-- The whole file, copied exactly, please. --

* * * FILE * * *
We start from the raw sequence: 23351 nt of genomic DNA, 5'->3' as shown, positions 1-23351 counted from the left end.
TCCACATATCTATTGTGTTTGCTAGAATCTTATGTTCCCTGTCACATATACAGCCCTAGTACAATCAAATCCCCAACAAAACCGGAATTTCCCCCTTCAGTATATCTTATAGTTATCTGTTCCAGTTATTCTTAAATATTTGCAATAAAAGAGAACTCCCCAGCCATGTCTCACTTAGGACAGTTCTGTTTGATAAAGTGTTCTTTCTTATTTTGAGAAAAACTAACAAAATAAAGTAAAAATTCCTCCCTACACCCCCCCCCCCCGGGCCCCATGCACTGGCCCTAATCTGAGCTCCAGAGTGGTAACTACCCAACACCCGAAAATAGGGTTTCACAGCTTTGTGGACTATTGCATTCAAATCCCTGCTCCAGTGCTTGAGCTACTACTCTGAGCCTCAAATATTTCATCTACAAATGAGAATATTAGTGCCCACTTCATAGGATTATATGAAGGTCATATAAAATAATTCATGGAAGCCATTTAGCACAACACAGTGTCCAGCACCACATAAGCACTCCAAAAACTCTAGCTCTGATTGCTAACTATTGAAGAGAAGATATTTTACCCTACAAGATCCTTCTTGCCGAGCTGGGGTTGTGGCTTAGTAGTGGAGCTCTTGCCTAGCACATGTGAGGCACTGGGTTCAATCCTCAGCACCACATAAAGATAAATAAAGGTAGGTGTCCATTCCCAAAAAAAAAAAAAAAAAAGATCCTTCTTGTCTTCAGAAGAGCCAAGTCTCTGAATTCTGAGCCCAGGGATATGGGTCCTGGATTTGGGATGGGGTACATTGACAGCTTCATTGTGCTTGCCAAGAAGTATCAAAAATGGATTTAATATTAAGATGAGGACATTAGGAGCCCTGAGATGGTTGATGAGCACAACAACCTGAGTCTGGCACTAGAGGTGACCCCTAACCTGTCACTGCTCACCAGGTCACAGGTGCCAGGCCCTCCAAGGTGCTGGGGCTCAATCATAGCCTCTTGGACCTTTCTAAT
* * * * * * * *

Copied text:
We start from the raw sequence: 23351 nt of genomic DNA, 5'->3' as shown, positions 1-23351 counted from the left end.
TCCACATATCTATTGTGTTTGCTAGAATCTTATGTTCCCTGTCACATATACAGCCCTAGTACAATCAAATCCCCAACAAAACCGGAATTTCCCCCTTCAGTATATCTTATAGTTATCTGTTCCAGTTATTCTTAAATATTTGCAATAAAAGAGAACTCCCCAGCCATGTCTCACTTAGGACAGTTCTGTTTGATAAAGTGTTCTTTCTTATTTTGAGAAAAACTAACAAAATAAAGTAAAAATTCCTCCCTACACCCCCCCCCCCCGGGCCCCATGCACTGGCCCTAATCTGAGCTCCAGAGTGGTAACTACCCAACACCCGAAAATAGGGTTTCACAGCTTTGTGGACTATTGCATTCAAATCCCTGCTCCAGTGCTTGAGCTACTACTCTGAGCCTCAAATATTTCATCTACAAATGAGAATATTAGTGCCCACTTCATAGGATTATATGAAGGTCATATAAAATAATTCATGGAAGCCATTTAGCACAACACAGTGTCCAGCACCACATAAGCACTCCAAAAACTCTAGCTCTGATTGCTAACTATTGAAGAGAAGATATTTTACCCTACAAGATCCTTCTTGCCGAGCTGGGGTTGTGGCTTAGTAGTGGAGCTCTTGCCTAGCACATGTGAGGCACTGGGTTCAATCCTCAGCACCACATAAAGATAAATAAAGGTAGGTGTCCATTCCCAAAAAAAAAAAAAAAAAAGATCCTTCTTGTCTTCAGAAGAGCCAAGTCTCTGAATTCTGAGCCCAGGGATATGGGTCCTGGATTTGGGATGGGGTACATTGACAGCTTCATTGTGCTTGCCAAGAAGTATCAAAAATGGATTTAATATTAAGATGAGGACATTAGGAGCCCTGAGATGGTTGATGAGCACAACAACCTGAGTCTGGCACTAGAGGTGACCCCTAACCTGTCACTGCTCACCAGGTCACAGGTGCCAGGCCCTCCAAGGTGCTGGGGCTCAATCATAGCCTCTTGGACCTTTCTAAT